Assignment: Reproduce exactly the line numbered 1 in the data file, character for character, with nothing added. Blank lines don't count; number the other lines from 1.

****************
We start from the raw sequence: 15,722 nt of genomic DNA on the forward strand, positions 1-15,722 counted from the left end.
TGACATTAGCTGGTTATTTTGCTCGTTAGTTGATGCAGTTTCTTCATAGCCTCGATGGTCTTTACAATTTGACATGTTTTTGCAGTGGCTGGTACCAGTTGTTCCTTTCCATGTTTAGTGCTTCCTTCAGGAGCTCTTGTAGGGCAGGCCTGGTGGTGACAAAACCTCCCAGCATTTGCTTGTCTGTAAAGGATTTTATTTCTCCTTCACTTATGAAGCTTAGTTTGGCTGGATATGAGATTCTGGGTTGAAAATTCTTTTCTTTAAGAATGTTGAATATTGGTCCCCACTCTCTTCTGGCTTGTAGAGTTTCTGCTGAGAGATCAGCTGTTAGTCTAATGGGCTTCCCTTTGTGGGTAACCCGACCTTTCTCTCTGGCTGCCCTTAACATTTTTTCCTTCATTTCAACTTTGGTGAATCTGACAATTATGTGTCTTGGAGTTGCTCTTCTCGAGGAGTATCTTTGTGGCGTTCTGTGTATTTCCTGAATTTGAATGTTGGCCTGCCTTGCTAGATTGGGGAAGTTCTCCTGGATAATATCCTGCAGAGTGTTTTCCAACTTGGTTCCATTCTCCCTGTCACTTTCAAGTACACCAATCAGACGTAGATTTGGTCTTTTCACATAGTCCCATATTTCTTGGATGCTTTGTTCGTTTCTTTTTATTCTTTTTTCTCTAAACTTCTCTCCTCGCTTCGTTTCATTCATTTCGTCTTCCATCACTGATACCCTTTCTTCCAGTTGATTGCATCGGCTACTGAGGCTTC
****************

We start from the raw sequence: 15,722 nt of genomic DNA on the forward strand, positions 1-15,722 counted from the left end.